Hereditary angioedema (HAE) is a rare condition that often runs in families. HAE causes episodes of symptoms, called attacks, that involve swelling and pain in the gastrointestinal (GI) tract, face, throat, hands, feet, and genitals. HAE attacks often start in childhood and get worse during the teen years.

HAE is usually caused by a mutation to the SERPING1 gene passed from parents to their children. This gene carries the instructions for making a protein called C1 inhibitor (C1-INH), which helps control the flow of fluids in and out of cells.

While some HAE attacks can be linked to specific triggers, episodes can happen without any known cause.

How often attacks happen is different for each person. Some people rarely have attacks. Others get them a couple of times a week. Most untreated people have attacks every 1 to 2 weeks.

Without treatment, symptoms gradually get worse over the first 12 to 36 hours. Attacks usually end and symptoms improve within 2 to 5 days.

There are three types of HAE. Each has different causes:

  • Type I. This form of HAE occurs when your body doesn’t make enough C1-INH protein. It occurs in about 85 percent of people with the condition.
  • Type II. If you’re among the estimated 15 percent of people with this type of HAE, your body makes C1-INH protein that doesn’t work correctly.
  • Type III. In this very rare form of the condition, your C1-INH protein levels are normal but you still have HAE symptoms for an unknown reason.

When you don’t have enough C1-INH or it doesn’t work correctly, small blood vessels in your body leak fluid into the surrounding tissues. The fluid builds up and causes swelling and pain that usually occurs in the skin, GI tract, and upper airway.

Triggers for HAE attacks may include:

  • stress
  • fatigue
  • injuries
  • dental procedures
  • surgery
  • infections, such as colds and the flu
  • hormonal changes, including during menstruation and pregnancy
  • medications, such as birth control pills, hormone replacement therapy, and some blood pressure drugs
  • physical exertion, such as mowing the lawn

The severity of an HAE attack varies from person to person. Before you experience an attack, you may notice a tingling sensation.

As fluid builds up, the affected area swells up and may be painful. The skin over the swelling can feel tight or tingly.

Swelling can happen in many different parts of your body. The symptoms you have depend on where the swelling is located:

  • GI tract: nausea, vomiting, pain, diarrhea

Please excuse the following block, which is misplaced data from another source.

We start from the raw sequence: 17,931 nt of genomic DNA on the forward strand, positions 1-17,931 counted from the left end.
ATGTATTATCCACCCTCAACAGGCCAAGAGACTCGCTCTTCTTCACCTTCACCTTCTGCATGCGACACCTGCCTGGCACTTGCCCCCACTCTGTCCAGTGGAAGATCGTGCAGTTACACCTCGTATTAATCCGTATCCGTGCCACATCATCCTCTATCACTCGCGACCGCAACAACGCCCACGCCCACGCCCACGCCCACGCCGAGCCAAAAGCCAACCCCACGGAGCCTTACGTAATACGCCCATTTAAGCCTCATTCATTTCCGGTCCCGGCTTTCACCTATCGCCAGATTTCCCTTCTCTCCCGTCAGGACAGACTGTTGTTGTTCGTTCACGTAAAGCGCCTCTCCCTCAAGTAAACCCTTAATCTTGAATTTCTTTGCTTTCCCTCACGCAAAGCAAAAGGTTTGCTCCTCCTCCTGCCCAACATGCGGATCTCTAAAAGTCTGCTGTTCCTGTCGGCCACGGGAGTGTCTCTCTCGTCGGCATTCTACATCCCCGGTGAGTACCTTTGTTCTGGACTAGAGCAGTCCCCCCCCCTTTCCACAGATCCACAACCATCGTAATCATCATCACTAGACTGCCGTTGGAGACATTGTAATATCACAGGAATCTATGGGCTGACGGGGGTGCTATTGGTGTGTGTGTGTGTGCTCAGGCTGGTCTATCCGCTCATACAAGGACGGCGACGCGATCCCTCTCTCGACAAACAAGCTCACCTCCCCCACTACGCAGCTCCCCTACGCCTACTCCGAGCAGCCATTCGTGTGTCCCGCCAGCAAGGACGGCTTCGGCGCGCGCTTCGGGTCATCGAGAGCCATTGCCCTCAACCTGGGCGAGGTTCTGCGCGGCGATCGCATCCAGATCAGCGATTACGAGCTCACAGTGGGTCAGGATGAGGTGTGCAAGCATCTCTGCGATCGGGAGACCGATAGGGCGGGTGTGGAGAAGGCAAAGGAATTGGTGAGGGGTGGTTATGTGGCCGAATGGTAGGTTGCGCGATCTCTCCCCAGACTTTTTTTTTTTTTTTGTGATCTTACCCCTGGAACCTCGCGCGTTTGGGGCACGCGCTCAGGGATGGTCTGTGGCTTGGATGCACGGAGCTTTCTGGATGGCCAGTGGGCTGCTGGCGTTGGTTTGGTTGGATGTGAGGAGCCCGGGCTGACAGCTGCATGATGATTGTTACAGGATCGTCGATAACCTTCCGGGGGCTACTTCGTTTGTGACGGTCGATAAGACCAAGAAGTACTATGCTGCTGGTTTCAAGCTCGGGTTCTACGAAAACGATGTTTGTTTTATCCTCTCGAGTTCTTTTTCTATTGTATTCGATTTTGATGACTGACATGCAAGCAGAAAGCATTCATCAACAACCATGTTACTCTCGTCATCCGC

• throat/airway: pain, trouble swallowing, difficulty breathing, noisy breathing
  • skin: swelling of the face, hands, feet, or genitals

Swelling in the throat and airway is the most dangerous because it can prevent you from breathing. If you have an attack that affects your throat, it’s important to get medical help right away.

These symptoms are easy to confuse with other conditions. Some people who have belly pain, nausea, and vomiting are mistakenly diagnosed with irritable bowel syndrome (IBS), inflammatory bowel disease (IBD), or appendicitis.

Symptoms of untreated HAE attacks usually last for about 3 to 4 days. Your episodes may be longer or shorter.

Attacks can start without warning. Some people have early signs that an episode is about to happen. These symptoms can include:

  • extreme tiredness
  • tingling of the skin
  • non-itchy rash
  • hoarse voice
  • sudden mood changes

Once an HAE attack starts, an acute medication stops the processes in your body that cause swelling and pain.

Because an attack can be very serious if it affects your airway, experts recommend keeping at least two doses of acute medication with you at all times.

There are several types of medications that stop an HAE attack:

  • C1 esterase inhibitors. Plasma-derived nanofiltered C1INH (Berinert) and recombinant human C1INH (Ruconest) replace the C1-INH that your body is missing or that isn’t working well.
  • Bradykinin B2-receptor antagonists. Icatibant (Firazyr) blocks bradykinin. During an HAE attack, a protein called kallikrein triggers the release of bradykinin, which causes your blood vessels to leak fluid.
  • Plasma kallikrein inhibitors. Ecallantide (Kalbitor) has the same effect as icatibant, but it works slightly differently. It blocks kallikrein to stop the production of bradykinin.

These medications come as an injection or through an IV. You can give yourself all of these medications except for Kalbitor, which is only administered by a doctor.

You can take one of several medications to prevent HAE attacks. Preventive HAE treatments include:

  • berotralstat (Orladeyo)
  • C1 esterase inhibitors (Cinryze, Haegarda)
  • lanadelumab (Takhzyro)

You can take these medications for short periods of time when you’re at greatest risk of having an attack. For example, you might need one of these treatments during stressful events or before surgery.

Your doctor may recommend taking these medications on a regular basis if you get attacks more than once every 3 months or if your attacks are severe. This can reduce the number and severity of attacks you have.

HAE is a rare condition that often runs in families. It causes fluid to leak out of blood vessels. This leads to attacks that cause swelling and pain in the face, throat, GI tract, and other areas of the body.

Some medications for HAE stop attacks once they start. They may replace the protein C1-INH, which your body is missing. Or they may block bradykinin or kallikrein, both of which lead to swelling. Other medications can be taken proactively to help prevent HAE attacks.